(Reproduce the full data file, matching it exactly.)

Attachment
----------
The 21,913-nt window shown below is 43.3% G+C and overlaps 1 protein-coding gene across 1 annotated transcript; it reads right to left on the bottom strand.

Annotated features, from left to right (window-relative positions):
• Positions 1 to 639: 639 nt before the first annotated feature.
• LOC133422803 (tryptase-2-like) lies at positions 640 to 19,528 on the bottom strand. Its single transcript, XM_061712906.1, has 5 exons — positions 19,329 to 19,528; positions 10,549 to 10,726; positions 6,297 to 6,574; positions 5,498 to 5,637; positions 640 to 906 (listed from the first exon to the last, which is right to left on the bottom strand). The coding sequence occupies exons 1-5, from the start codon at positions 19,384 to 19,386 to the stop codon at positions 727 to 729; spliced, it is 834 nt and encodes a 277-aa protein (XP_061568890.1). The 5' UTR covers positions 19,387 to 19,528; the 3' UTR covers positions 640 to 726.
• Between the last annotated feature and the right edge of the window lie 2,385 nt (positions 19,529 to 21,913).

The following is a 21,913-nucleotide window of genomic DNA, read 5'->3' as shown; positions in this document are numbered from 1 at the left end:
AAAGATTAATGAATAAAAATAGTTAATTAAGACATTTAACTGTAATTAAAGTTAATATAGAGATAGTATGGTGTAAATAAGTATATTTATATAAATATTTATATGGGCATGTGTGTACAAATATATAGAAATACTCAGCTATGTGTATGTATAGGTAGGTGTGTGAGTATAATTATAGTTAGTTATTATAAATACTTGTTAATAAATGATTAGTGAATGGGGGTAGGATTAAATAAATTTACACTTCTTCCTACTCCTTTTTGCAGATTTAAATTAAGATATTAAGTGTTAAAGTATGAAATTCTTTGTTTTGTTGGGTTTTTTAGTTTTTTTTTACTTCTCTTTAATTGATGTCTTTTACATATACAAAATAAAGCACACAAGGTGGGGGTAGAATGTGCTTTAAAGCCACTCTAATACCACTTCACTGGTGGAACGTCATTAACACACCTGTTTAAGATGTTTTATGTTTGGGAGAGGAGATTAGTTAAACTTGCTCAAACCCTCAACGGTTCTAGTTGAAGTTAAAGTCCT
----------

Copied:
The 21,913-nt window shown below is 43.3% G+C and overlaps 1 protein-coding gene across 1 annotated transcript; it reads right to left on the bottom strand.

Annotated features, from left to right (window-relative positions):
• Positions 1 to 639: 639 nt before the first annotated feature.
• LOC133422803 (tryptase-2-like) lies at positions 640 to 19,528 on the bottom strand. Its single transcript, XM_061712906.1, has 5 exons — positions 19,329 to 19,528; positions 10,549 to 10,726; positions 6,297 to 6,574; positions 5,498 to 5,637; positions 640 to 906 (listed from the first exon to the last, which is right to left on the bottom strand). The coding sequence occupies exons 1-5, from the start codon at positions 19,384 to 19,386 to the stop codon at positions 727 to 729; spliced, it is 834 nt and encodes a 277-aa protein (XP_061568890.1). The 5' UTR covers positions 19,387 to 19,528; the 3' UTR covers positions 640 to 726.
• Between the last annotated feature and the right edge of the window lie 2,385 nt (positions 19,529 to 21,913).

The following is a 21,913-nucleotide window of genomic DNA, read 5'->3' as shown; positions in this document are numbered from 1 at the left end:
AAAGATTAATGAATAAAAATAGTTAATTAAGACATTTAACTGTAATTAAAGTTAATATAGAGATAGTATGGTGTAAATAAGTATATTTATATAAATATTTATATGGGCATGTGTGTACAAATATATAGAAATACTCAGCTATGTGTATGTATAGGTAGGTGTGTGAGTATAATTATAGTTAGTTATTATAAATACTTGTTAATAAATGATTAGTGAATGGGGGTAGGATTAAATAAATTTACACTTCTTCCTACTCCTTTTTGCAGATTTAAATTAAGATATTAAGTGTTAAAGTATGAAATTCTTTGTTTTGTTGGGTTTTTTAGTTTTTTTTTACTTCTCTTTAATTGATGTCTTTTACATATACAAAATAAAGCACACAAGGTGGGGGTAGAATGTGCTTTAAAGCCACTCTAATACCACTTCACTGGTGGAACGTCATTAACACACCTGTTTAAGATGTTTTATGTTTGGGAGAGGAGATTAGTTAAACTTGCTCAAACCCTCAACGGTTCTAGTTGAAGTTAAAGTCCT